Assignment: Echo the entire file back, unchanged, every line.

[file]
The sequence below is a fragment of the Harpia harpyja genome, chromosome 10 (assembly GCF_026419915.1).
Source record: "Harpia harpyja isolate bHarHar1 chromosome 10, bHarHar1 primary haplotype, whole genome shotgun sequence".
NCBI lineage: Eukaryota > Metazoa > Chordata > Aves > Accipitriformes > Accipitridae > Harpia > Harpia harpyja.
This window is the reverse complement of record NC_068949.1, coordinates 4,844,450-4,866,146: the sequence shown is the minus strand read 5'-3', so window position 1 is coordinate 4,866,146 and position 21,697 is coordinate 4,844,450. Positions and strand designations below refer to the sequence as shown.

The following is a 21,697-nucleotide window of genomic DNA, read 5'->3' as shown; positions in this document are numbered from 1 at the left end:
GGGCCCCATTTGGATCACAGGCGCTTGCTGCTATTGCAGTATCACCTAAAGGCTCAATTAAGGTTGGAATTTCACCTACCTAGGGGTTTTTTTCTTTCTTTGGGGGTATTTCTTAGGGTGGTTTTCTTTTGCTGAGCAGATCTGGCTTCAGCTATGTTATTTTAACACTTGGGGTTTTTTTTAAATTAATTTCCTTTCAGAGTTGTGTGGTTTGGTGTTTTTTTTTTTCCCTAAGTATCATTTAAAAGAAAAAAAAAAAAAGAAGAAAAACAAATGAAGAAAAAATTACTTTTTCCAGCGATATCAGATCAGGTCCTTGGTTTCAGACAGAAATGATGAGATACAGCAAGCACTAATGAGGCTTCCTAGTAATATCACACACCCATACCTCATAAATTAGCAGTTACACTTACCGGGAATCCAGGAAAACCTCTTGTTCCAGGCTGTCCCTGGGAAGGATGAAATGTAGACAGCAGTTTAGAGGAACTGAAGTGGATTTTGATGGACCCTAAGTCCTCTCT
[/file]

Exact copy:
The sequence below is a fragment of the Harpia harpyja genome, chromosome 10 (assembly GCF_026419915.1).
Source record: "Harpia harpyja isolate bHarHar1 chromosome 10, bHarHar1 primary haplotype, whole genome shotgun sequence".
NCBI lineage: Eukaryota > Metazoa > Chordata > Aves > Accipitriformes > Accipitridae > Harpia > Harpia harpyja.
This window is the reverse complement of record NC_068949.1, coordinates 4,844,450-4,866,146: the sequence shown is the minus strand read 5'-3', so window position 1 is coordinate 4,866,146 and position 21,697 is coordinate 4,844,450. Positions and strand designations below refer to the sequence as shown.

The following is a 21,697-nucleotide window of genomic DNA, read 5'->3' as shown; positions in this document are numbered from 1 at the left end:
GGGCCCCATTTGGATCACAGGCGCTTGCTGCTATTGCAGTATCACCTAAAGGCTCAATTAAGGTTGGAATTTCACCTACCTAGGGGTTTTTTTCTTTCTTTGGGGGTATTTCTTAGGGTGGTTTTCTTTTGCTGAGCAGATCTGGCTTCAGCTATGTTATTTTAACACTTGGGGTTTTTTTTAAATTAATTTCCTTTCAGAGTTGTGTGGTTTGGTGTTTTTTTTTTTCCCTAAGTATCATTTAAAAGAAAAAAAAAAAAAGAAGAAAAACAAATGAAGAAAAAATTACTTTTTCCAGCGATATCAGATCAGGTCCTTGGTTTCAGACAGAAATGATGAGATACAGCAAGCACTAATGAGGCTTCCTAGTAATATCACACACCCATACCTCATAAATTAGCAGTTACACTTACCGGGAATCCAGGAAAACCTCTTGTTCCAGGCTGTCCCTGGGAAGGATGAAATGTAGACAGCAGTTTAGAGGAACTGAAGTGGATTTTGATGGACCCTAAGTCCTCTCT